With each new installment of the stellar Up documentary series, the drama grows deeper, the wrinkles rewrite previous years full of promise and problems. It’s flabbergasting to think that 49 years ago, a group of British filmmakers decided to explore class distinctions and an old Jesuit proverb (“Give me the child until he is seven, and I will show you the man”) to see if, over time, either would prove to be accurate. As with any unexplored hypothesis, things turned out to be a bit more complicated than anyone could have imagined. Set against the social change of the ’60s, the economic terrors of the ’70s, the greed-based prosperity of the ’80s and the new activism of the ’90s, we’ve watched as our carefully selected subjects moved from pre-adolescence to equally awkward adulthood.
Now, in this eighth installment of the series, all except one participant has returned to give long-running director Michael Apted the sketchbook version of their lives over the last seven years. Some favorites — jockey turned cabbie Tony, lost soul Neil, the quiet and self-effacing Paul — all seem to be settling in to advanced middle age quite well, the various traumas and trials of life chalked up to the passage of time and a family (or the lack thereof). Others, like the “boys of privilege” — John and Andrew — seem to argue against their success by placing their prosperity in perspective via charity work (the former) and activism (the latter). For the rest — Woolworth girls Jackie, Lynn, and Sue, the idealistic Bruce, former rich snot Suzy, farm boy turned physicist Nick, and the sole minority member of the group, Symon — it’s the same rollercoaster of life’s expectations and reality’s stark truths.
One surprise is the return of long MIA participant Peter, who dropped out after 28 Up when comments he made about Thatcherism and the lack of respect for teachers struck some in the media the wrong way. The criticism kept him away… that is, until a desire to promote his Americana folk group found him back in the fold. Another interesting turn rests with Lynn who, while visibly angry over the way the government treats programs for the needy and handicapped, states that she is happy (and happily married for over 30 years). Indeed, one of the most compelling parts of any Up installment is the ever evolving commentary on relationships and how they endure/end. For some, like Jackie, men are merely trouble. For others, like Tony, the cloud of adultery and the changing times seem to bring he and his wife both farther apart and closer together.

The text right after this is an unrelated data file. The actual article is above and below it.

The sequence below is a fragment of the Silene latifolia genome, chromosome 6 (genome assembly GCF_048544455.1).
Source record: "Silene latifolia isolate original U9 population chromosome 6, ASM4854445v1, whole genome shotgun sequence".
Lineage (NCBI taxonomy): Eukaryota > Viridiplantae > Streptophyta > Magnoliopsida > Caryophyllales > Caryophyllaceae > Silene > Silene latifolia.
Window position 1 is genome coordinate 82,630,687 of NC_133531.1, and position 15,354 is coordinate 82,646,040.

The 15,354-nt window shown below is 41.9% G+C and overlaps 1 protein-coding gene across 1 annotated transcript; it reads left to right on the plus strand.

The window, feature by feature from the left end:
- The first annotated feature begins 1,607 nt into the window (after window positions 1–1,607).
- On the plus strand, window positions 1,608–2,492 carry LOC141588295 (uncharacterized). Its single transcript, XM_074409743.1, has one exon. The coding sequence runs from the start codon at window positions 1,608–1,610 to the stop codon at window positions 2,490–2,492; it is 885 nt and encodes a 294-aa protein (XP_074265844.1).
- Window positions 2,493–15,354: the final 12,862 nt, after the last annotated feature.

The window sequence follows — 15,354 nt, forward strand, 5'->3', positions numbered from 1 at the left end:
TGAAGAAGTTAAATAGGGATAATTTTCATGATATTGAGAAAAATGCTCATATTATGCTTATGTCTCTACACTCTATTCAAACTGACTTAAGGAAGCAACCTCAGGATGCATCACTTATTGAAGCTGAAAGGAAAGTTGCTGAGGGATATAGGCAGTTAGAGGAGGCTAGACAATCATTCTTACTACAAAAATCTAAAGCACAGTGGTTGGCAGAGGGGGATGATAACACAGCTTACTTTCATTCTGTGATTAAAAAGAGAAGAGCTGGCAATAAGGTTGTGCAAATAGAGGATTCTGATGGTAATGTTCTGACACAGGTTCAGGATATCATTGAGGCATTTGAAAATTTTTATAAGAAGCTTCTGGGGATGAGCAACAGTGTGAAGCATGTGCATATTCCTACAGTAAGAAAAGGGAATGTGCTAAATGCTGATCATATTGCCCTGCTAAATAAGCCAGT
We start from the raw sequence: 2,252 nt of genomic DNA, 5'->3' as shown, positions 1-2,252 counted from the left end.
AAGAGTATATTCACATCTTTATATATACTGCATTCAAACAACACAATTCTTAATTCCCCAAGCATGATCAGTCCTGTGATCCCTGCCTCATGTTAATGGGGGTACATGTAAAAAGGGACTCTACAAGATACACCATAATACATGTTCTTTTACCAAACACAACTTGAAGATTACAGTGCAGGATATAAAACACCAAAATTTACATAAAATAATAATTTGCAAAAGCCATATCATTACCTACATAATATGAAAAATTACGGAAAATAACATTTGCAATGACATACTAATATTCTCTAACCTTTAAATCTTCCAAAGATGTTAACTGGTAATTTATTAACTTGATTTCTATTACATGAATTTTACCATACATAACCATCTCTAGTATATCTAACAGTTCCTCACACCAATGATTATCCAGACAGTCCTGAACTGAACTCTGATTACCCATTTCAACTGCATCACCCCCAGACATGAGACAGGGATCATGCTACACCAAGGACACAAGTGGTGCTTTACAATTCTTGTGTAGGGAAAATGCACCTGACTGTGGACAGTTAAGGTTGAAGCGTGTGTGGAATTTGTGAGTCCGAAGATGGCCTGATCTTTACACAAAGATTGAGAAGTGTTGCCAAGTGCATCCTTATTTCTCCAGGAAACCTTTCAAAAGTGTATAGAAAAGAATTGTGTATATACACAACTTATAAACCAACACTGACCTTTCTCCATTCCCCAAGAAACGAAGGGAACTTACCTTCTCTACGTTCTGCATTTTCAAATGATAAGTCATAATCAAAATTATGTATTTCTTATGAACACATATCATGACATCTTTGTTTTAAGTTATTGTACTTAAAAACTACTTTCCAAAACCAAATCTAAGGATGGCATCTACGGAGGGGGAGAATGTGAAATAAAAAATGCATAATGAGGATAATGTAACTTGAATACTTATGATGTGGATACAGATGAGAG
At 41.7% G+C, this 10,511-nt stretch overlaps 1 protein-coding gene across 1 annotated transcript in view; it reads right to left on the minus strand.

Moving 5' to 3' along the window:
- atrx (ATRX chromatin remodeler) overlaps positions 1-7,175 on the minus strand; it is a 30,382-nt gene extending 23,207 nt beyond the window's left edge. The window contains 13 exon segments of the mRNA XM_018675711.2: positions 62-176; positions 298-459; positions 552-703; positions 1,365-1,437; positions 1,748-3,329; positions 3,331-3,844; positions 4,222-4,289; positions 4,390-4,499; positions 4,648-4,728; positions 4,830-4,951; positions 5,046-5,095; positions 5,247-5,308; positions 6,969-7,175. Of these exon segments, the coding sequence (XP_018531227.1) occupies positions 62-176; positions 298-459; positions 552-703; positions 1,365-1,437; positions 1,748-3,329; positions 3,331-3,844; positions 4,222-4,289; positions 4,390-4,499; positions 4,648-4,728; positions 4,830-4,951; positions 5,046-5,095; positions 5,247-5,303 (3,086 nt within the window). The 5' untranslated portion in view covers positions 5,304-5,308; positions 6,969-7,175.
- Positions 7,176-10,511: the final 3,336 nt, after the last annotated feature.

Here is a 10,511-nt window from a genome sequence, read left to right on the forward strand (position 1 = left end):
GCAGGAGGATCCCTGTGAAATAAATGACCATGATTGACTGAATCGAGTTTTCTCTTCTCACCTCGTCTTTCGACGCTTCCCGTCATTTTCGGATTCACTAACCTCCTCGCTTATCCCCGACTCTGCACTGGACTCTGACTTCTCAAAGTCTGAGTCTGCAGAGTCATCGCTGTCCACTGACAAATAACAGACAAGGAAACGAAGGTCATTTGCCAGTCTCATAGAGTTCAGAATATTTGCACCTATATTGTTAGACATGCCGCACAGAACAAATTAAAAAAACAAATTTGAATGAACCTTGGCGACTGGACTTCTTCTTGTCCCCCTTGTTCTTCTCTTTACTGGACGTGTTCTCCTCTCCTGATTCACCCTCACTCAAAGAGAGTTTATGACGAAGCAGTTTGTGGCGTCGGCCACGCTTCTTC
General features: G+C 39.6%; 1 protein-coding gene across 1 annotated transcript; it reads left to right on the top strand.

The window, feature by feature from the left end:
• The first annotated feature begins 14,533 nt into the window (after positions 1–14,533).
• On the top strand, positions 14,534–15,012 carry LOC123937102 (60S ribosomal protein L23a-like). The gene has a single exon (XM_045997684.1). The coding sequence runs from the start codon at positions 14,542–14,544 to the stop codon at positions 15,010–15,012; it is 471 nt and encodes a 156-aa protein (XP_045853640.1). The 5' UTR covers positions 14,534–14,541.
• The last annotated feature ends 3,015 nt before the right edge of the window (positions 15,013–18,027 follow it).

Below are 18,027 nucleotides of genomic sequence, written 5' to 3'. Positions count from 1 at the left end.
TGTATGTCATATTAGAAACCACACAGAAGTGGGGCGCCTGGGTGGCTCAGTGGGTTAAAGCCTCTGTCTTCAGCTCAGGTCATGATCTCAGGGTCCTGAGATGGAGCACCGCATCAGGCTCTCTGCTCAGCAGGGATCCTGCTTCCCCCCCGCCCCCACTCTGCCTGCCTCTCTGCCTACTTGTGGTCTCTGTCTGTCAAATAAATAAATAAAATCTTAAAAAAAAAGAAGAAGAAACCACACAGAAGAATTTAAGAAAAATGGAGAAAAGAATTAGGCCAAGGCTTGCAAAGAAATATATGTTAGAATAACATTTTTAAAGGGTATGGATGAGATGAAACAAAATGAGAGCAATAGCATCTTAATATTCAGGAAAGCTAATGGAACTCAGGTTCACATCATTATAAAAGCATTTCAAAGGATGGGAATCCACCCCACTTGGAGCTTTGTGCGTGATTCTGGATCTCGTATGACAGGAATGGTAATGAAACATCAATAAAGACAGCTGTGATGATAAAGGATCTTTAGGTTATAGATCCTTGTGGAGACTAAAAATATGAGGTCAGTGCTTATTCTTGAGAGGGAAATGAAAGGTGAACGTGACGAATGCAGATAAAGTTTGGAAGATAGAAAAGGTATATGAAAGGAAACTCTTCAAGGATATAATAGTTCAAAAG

In fact, the only thing missing from 56 Up (and other films in the series, for that matter) is the concept of interaction. We rarely see the subjects together, as in their original seven year old setup. Instead, they get their 20 minutes of talking head treatment, usually intercut with a day out seeing the sights, or in more depressing sequences, visiting their aged parents/those who’ve passed on. Oddly enough, Suzy and Nick buck this trend, talking to Apted together (which, at first, wrongly suggests they are a couple). While there are snippets of moments from obvious reunions (some even staged to repeat previous tableaus), we get the distinct impression of people who’ve moved on, who’ve grabbed the reins of life’s rich and unruly pageant and held on for dear life. For some, the grip has a bit of give. For others, it’s a never-ending chore.
The end result remains a masterpiece of social commentary and cinematic ambition. It’s also a safe bet that, by the time 63 Up rolls around, a couple of our cast members will no longer be with us. It’s an inevitability which begs the question that many of the participants complain about — to wit: how can a viewer really know their life when all they’ve caught is mere glimpses of it over the decades. For them, there is no universality in the story. It’s all very individualistic, if not private. For the viewer, however, it’s a window into our shared human experience, and a terrific one at that.